Professional Learning Strategies: Digital Learning Framework
We apologize for getting distracted there for a few weeks! We’re sure you were all busy with the start of school and barely missed us, but we’re sorry we left you hanging. But the good news is that we have had plenty of time to think about professional learning strategies. These should come in handy as you’re thinking about professional learning opportunities this school year. Of course, if you need additional help or guidance, feel free to contact us. We’d love to partner with you!
Professional Learning Strategies: Start Where You’re At
It’s important to understand what’s currently happening in the schools and district with respect to professional learning. Even in districts at the very beginning of their digital learning initiatives, there are likely pockets of success in individual departments, schools, or even grade levels. Expanding upon these successful practices can create some early wins with respect to helping teachers get started with digital learning. Districts that have been implementing digital learning for a while may need to reassess what’s been happening to ensure that professional learning opportunities continue to meet the needs of educators as they become more proficient and as technology continues to evolve. Administrators and teachers are the best source of information as they know about both formal and informal efforts that are taking place.
Professional Learning Strategies: Leave No Administrator Behind
Successful implementation of digital learning initiatives begins with administrators who are willing to take risks, model the use of digital tools in their own practice, and help teachers set professional goals related to digital learning. Unfortunately, many administrators may not be ready to take on this role and may not have a support system to help them learn new skills. Establishing a professional learning community for administrators, led by peers who have been successful with digital learning initiatives, is important for helping them gain the skills and knowledge necessary to provide effective support systems teachers in their schools. Taking advantage of digital tools, such as Twitter, MOOCs, and blogs, can reinforce the use of digital tools for learning. This article from Scholastic gives some good examples of administrators taking advantage of social media for their own professional development.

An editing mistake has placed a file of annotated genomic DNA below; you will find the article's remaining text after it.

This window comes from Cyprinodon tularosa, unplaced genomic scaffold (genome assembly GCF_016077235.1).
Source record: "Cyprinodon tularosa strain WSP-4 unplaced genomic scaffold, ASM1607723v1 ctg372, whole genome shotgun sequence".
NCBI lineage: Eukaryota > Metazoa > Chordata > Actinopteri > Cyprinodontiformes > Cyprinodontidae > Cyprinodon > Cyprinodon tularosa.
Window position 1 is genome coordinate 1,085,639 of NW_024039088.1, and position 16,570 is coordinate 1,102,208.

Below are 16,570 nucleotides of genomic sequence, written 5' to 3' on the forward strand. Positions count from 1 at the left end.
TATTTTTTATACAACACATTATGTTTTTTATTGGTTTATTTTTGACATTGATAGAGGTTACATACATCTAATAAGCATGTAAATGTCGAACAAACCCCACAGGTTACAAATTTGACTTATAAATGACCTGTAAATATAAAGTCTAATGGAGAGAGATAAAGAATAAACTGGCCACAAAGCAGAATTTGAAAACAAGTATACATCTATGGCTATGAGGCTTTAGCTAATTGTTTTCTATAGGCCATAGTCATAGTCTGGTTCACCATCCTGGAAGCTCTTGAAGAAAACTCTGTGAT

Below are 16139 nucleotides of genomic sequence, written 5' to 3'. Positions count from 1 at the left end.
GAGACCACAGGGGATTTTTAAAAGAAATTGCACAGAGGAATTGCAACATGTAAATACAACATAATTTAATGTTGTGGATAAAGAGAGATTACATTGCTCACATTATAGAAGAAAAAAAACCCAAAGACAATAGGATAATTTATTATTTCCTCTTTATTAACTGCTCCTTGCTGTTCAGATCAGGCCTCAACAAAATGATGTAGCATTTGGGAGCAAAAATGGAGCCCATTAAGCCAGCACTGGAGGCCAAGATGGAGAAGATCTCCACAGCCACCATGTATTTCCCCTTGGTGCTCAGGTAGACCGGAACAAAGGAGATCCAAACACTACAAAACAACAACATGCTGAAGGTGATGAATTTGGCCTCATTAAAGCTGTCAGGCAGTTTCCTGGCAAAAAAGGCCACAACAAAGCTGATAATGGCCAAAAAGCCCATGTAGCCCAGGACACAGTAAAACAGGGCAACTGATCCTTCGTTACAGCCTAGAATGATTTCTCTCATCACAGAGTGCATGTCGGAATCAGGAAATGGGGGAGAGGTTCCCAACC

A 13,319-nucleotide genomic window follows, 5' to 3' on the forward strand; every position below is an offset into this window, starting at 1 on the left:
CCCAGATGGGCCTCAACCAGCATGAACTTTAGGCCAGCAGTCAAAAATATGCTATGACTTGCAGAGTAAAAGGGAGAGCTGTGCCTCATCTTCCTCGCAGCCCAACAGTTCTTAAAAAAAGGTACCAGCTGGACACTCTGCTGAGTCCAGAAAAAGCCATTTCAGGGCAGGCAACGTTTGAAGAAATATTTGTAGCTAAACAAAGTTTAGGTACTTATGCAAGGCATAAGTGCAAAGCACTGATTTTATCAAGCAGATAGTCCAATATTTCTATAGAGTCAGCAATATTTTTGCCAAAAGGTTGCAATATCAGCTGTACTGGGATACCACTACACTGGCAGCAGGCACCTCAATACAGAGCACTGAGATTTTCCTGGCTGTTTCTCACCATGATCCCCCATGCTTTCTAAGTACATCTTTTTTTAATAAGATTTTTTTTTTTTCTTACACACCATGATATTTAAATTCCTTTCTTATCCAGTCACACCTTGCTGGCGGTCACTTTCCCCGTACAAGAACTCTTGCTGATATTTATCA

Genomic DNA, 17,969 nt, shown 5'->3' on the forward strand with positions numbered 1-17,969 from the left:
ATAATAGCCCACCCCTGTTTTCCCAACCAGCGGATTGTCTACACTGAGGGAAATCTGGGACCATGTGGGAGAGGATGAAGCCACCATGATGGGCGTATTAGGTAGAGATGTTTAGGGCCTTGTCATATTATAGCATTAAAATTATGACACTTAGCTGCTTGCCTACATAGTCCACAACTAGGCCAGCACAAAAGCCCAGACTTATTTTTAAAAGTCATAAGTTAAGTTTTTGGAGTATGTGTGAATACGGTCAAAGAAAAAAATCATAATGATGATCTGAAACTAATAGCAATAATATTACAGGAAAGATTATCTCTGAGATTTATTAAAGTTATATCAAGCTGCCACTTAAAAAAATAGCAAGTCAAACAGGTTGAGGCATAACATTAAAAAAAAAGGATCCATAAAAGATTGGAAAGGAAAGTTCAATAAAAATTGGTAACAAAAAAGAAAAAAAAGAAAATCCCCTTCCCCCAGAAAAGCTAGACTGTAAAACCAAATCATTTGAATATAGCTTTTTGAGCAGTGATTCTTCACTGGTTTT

Professional Learning Strategies: What Did You Expect Would Happen?
Too often we implement professional learning programs and opportunities without clearly stating what should happen as a result of these efforts. After years of “getting credit” for merely sitting in the chair during professional development, clear expectations for participation and implementation are necessary so participants know what they should do once they return to the classroom. Creating a logic model that describes the inputs the district will commit, the expected outputs (who will do what), and the desired outcomes (what’s going to happen after we do this) will help keep everyone moving toward a common goal. Keeping the logic model on one person’s computer doesn’t help though; it must be shared early and often to ensure the professional learning program has the desired impact. Need some help with your logic model? Here is a great example to help you get started.
Professional Learning Strategies: Build It In
Once the expectations for implementation are clear, a system must be developed to provide appropriate supports, incentives, and accountability. This will require a participatory evaluation system on all levels that encourages goal setting, collaboration, and risk-taking, and gives every professional a voice in their own evaluation. Determine what policies are in place that may be preventing this type of evaluation from taking place, talk to stakeholders to determine what might be needed at the district and school levels, and look to other districts for examples of how to implement this type of evaluation system within the constraints of state and federal requirements. The National Association of Secondary School Principals has some interesting information on teacher evaluation systems across the nation as well as some recommendations that might be useful.
Professional Learning Strategies: Assess Your Efforts
Once you know what’s happening in the district, you will need a way to continually assess the effectiveness of these efforts and make changes to better meet stakeholders’ needs. The focus of these evaluations should go beyond people’s perceptions of the professional learning experiences and dig into whether the outcomes stated in the logic model are being achieved. It’s great if everyone loved the professional learning opportunities, but if instruction and practice don’t change as a result, then adjustments will need to be made. We need to shift our emphasis in professional learning from successful provision of the experiences to whether or not these experiences are resulting in improvements in classroom instruction and, ultimately, student learning. If you need help with the evaluation piece, contact our evaluation team and we can get you going!
The new school year is a great time to get started on a new professional learning plan! These strategies should help, but if these aren’t exactly what you need, we have many more ideas. Give us a call or shoot us an email. Next week the exciting topic of budget and resources, because we eventually have to talk about money and we’ve put it off as long as we can!